We have long expected further monetary easing by the US central bank but this past Thursday's news from the Fed was more than most gold investors could have imagined or hoped for. In reaction to persistent recession-like conditions and continued high unemployment in the US economy, the Fed is now embarking on even more reflationary – and ultimately inflationary – monetary policies.
In a statement following Thursday's Federal Open Market Committee (FOMC) meeting, the Fed said, "If the outlook for the labor market does not improve substantially, the committee will continue its purchase of agency mortgage-backed securities, undertake additional asset purchases, and employ its other policy tools as appropriate until such improvement is achieved in the context of price stability."
More specifically, the Fed said it will buy $40 billion of mortgage-related debt each and every month until the outlook for employment improves significantly. At the same time, the Fed will continue its "Operation Twist" program in which it sells short-term securities and buys longer-term Treasury debt. And, in addition, the Fed stated it is unlikely to raise interest rates from their current near-zero levels at least until mid-2015.
The Fed's newly adopted quantitative easing, unlike QE1 and QE2, is open-ended and unlimited. It will continue until there is evidence of healthy employment market conditions – which could be years away. And, it may include other policy tools that remain undefined.
All of this is meant to lower mortgage interest rates, stimulate the housing and construction sector, raise prices of existing homes, keep Wall Street's bull market in tact, and thereby reinvigorate the economy.
So far, gold and silver have been the main beneficiaries, rising in the week before the FOMC meeting in anticipation of more stimulative monetary policies, and then, after the announcement, reacting to the even-more aggressive monetary stimulus than even the most liberal observers had expected.
But will these unprecedented Fed policies juice the economy, create jobs and lower unemployment anytime soon? I think not. The real problem is not too little monetary creation . . . or too high interest rates . . . but the unprecedented levels of household and public-sector debt . . . along with extreme anxiety, uncertainty, and fear arising from Washington's inability to formulate appropriate fiscal policies.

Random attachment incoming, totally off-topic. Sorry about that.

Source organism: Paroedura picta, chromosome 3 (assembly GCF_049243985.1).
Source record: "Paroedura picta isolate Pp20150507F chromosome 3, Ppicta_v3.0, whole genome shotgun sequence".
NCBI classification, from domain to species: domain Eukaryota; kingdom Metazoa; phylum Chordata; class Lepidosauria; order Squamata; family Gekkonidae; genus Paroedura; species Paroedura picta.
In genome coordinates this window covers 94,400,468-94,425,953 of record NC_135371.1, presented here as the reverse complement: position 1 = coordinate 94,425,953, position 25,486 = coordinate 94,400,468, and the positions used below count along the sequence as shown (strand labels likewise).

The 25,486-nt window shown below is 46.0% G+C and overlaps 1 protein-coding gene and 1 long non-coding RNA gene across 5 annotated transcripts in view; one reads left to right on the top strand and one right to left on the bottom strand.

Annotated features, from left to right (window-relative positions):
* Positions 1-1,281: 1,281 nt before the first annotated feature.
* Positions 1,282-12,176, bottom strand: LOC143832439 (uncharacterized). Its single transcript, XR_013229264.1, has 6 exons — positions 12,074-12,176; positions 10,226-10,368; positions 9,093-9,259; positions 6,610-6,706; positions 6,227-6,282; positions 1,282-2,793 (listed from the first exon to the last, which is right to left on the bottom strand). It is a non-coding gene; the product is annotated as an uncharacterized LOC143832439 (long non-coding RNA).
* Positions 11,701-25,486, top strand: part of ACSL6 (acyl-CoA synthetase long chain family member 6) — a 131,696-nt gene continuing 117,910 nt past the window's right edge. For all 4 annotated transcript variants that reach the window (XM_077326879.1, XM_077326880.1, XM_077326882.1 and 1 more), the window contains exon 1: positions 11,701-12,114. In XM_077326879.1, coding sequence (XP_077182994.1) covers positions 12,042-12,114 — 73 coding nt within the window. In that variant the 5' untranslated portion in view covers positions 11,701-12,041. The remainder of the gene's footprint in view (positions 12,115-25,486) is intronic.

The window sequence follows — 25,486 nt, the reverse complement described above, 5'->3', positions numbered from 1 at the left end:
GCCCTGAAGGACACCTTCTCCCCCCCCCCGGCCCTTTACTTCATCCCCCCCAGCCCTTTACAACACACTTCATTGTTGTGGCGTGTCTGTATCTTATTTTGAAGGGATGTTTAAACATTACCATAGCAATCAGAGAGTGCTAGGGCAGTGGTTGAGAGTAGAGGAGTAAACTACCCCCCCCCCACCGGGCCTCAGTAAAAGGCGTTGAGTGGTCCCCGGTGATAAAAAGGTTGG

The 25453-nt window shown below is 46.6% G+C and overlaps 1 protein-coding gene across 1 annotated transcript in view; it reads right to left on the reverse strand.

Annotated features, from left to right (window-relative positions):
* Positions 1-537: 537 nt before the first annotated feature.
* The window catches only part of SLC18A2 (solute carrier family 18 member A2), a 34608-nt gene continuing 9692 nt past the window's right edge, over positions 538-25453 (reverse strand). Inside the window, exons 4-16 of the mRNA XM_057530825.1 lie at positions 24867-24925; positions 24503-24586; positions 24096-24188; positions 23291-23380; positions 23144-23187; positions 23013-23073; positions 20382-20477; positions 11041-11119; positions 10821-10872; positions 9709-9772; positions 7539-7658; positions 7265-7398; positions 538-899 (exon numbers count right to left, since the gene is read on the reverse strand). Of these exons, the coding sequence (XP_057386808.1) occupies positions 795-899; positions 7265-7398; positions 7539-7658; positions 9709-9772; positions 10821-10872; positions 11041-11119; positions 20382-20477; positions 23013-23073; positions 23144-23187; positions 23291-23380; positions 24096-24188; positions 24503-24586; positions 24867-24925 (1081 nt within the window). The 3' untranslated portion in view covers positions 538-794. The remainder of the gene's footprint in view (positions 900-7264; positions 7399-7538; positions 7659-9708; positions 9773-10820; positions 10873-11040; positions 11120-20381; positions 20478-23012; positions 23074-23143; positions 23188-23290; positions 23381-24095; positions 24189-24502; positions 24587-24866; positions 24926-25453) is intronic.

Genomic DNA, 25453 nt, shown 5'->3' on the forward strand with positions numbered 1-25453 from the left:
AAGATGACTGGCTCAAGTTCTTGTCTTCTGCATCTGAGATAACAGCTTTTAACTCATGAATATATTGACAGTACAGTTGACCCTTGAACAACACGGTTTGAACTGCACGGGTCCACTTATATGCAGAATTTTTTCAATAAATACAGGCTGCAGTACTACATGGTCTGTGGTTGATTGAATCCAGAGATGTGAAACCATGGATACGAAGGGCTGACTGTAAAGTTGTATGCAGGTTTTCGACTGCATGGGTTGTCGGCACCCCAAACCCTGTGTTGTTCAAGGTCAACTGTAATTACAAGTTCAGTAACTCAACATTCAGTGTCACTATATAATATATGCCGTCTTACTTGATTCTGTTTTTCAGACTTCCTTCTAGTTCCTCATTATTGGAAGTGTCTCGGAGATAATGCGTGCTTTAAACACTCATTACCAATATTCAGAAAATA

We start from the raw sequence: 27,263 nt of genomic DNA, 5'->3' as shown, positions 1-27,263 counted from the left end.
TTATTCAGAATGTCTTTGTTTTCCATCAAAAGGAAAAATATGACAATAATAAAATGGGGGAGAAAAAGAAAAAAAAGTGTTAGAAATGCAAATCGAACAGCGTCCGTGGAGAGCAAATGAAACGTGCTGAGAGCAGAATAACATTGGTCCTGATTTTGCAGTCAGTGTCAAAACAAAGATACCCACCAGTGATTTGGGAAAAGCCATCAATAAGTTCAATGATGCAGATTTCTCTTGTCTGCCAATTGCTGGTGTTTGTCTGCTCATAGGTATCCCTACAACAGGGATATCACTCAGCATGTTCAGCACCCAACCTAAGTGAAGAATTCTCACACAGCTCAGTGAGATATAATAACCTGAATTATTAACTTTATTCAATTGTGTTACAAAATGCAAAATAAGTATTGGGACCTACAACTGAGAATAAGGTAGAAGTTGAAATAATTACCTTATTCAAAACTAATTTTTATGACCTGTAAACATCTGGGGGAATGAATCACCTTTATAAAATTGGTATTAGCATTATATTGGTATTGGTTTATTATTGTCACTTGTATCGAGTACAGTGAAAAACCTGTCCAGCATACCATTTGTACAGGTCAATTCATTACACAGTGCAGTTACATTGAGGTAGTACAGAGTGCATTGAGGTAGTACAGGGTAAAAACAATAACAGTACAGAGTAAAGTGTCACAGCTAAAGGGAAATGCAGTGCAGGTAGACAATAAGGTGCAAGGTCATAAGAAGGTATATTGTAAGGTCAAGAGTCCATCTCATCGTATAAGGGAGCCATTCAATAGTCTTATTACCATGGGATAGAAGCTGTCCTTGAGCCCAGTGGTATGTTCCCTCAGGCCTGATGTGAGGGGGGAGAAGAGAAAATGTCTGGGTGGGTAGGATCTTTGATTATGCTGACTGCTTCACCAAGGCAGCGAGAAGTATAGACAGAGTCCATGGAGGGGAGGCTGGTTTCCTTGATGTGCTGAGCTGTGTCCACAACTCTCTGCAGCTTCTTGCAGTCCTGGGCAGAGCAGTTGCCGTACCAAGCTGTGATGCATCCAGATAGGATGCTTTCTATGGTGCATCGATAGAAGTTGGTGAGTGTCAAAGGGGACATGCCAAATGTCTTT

Even with all this newly created liquidity available for bank lending or sloshing around the financial and commodity markets, lending is not picking up because too many households and businesses are simply considered poor credit risks.
US Treasury debt has already reached such high levels (in proportion to nominal GDP) that last summer the Standard & Poor's credit-rating agency lowered America's credit-worthiness . . . and recently another credit-rating agency, Moody's, has warned it too will lower our rating if America continues running Federal budget deficits without any long-term measures in place to bring down the nation's indebtedness.
Instead of dealing pro-actively to put our house in order, America faces the so-called "fiscal cliff" with extreme and automatic Federal spending cuts and tax increases set to take affect at yearend – unless Congress and the Administration can come to some compromise, something that they have not been able to accomplish in recent years.
Many of the Fed's critics claim that its recent and prospective monetary policies will be ineffective and inflationary. I believe these policies will be effective – eventually – simply because they are inflationary and I believe that Fed Chairman Bernanke knows this as well as, if not better than, his critics.
Through inflation – which is simply the devaluation or debasement of the US dollar brought about by excessive growth in the supply of dollars – the Fed will bring the country's debt-to-GDP ratio back down to manageable levels, levels at which the economy will be able to once again function properly.
But America's current economic predicament was years, if not decades, in the making – and it will be years before we can once again enjoy a healthy economy with adequate employment growth and rising prosperity.
In the meantime, we can expect continued accommodative monetary policies from the Fed – with gold prices rising to record heights far above recent levels.